RELATED TERMS
  1. Wealth

    Wealth is a measure of the value of all of the assets of worth owned ...
  2. Capitalism

    Capitalism is an economic system whereby capital goods are owned ...
  3. Open Market

    An open market is an economic system with no barriers to free ...
  4. Active Income

    Active income refers to income received from performing a service.
  5. Wealth Management

    Wealth management is a professional service that combines various ...
  6. IRS Publication 910 -

    A document published by the Internal Revenue Service (IRS) that ...
Related Articles
  1. Investing

    Natural Resource Investing

    ETFs and futures are two of the many investment options available to natural resource investors.
  2. Investing

    Which Industry Spends the Most on Lobbying?

    All major companies have lobbyists gunning for their interests in DC. Here is a breakdown of the top spenders on lobbying.
  3. Managing Wealth

    How to Find the Best Wealth Manager

    Finally there exists a small number of financial advisors who can be considered modern wealth managers. Here's how to find them.
  4. Managing Wealth

    The Rich Are Getting Richer – Even More

    The wealth distribution gap in the U.S. continues to grow, aided by recent gains in the stock market.
  5. Investing

    A Study On The Wealth Effect And The Economy

    The notion that the wealth effect spurs personal consumption makes sense intuitively. After all, wouldn’t you be more inclined to buy that big-screen TV or SUV if your house or stock portfolio ...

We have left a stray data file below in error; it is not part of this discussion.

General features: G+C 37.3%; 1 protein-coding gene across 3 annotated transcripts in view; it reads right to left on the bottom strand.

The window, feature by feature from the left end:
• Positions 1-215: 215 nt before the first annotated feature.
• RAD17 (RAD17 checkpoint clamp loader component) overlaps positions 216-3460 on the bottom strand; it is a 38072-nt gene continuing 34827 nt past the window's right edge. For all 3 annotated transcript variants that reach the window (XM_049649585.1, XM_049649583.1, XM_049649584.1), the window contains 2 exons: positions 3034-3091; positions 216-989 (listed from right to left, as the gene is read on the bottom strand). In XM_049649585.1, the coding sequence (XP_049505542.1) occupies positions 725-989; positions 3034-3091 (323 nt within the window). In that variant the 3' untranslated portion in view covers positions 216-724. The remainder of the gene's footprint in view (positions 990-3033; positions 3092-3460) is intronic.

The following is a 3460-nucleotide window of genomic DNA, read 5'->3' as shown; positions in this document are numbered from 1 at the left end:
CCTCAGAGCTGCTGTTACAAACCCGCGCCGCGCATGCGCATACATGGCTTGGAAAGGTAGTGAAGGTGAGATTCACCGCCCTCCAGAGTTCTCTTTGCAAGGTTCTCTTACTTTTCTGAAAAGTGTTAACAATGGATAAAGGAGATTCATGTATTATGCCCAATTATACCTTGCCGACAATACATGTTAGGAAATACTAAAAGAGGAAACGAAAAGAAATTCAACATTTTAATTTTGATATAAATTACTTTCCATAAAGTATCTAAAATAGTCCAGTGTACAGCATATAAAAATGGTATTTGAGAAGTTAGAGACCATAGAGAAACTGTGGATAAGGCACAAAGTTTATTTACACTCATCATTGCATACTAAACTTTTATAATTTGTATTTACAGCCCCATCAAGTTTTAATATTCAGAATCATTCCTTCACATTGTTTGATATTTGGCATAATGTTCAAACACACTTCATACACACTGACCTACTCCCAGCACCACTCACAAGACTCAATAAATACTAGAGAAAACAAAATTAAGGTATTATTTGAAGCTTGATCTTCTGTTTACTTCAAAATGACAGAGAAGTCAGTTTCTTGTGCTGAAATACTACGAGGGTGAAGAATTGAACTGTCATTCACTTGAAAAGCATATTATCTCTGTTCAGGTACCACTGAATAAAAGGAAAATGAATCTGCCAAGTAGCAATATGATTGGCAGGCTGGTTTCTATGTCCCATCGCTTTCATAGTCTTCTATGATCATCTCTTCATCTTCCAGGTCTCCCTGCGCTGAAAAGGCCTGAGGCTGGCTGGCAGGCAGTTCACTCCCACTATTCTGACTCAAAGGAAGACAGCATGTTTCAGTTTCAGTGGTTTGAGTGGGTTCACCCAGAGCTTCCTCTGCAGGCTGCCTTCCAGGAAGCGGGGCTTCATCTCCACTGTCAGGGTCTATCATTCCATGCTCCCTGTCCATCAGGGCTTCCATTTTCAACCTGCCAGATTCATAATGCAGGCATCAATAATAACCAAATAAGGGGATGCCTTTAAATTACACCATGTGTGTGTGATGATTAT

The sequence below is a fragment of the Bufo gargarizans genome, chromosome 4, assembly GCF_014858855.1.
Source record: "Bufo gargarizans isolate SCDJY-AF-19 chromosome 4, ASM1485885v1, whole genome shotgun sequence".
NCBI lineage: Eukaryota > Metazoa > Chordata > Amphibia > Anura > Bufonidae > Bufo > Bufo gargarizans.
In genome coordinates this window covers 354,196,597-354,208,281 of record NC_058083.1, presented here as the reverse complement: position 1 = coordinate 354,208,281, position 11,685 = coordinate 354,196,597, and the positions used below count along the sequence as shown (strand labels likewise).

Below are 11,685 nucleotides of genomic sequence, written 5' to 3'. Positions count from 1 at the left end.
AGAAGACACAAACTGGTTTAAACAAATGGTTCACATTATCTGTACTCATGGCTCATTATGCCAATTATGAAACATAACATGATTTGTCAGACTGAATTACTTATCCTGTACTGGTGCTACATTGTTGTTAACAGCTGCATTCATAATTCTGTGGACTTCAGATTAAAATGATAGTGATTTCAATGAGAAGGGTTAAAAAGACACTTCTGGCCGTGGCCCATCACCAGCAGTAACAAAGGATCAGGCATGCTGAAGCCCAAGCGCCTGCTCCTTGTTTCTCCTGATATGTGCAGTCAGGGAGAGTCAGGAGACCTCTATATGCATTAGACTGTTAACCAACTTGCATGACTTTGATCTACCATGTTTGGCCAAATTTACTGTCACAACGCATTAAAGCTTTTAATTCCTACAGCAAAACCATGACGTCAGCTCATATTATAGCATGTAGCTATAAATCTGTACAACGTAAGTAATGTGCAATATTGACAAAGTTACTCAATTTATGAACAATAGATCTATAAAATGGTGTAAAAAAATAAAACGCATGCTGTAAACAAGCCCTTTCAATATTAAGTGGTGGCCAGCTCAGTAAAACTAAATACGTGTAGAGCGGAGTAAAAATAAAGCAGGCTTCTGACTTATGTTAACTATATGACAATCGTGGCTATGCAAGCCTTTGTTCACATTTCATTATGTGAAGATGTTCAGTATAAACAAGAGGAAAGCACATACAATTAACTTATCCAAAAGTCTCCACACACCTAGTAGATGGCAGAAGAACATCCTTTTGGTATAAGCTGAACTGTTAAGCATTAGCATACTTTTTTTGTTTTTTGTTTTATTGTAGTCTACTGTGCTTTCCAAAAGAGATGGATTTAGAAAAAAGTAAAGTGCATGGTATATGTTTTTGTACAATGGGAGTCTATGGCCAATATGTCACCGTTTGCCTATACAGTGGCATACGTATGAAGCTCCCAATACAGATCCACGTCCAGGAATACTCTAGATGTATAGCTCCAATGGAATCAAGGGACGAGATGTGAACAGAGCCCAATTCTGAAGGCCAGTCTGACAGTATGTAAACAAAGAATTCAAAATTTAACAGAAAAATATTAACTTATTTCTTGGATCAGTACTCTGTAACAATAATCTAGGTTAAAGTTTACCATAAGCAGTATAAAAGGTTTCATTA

6. Small Business

    Government Subsidies For Business

    Many industries rely on government assistance in both good times and bad. What are the benefits of these programs, and how do they impact the consumer?
  7. Insights

    Economics Basics

    Learn economics principles such as the relationship of supply and demand, elasticity, utility, and more!
  8. Financial Advisor

    Career Advice: Investment Banking vs. Wealth Management

    Take a comparative look at two of the most popular career choices in the financial sector, wealth management and investment banking.
  9. Financial Advisor

    Why Advisors Should Consider Natural Resource ETFs

    Natural resource investments, such as ETFs, can be an attractive long-term addition to a client's portfolio.
  10. Insights

    How Governments Influence Markets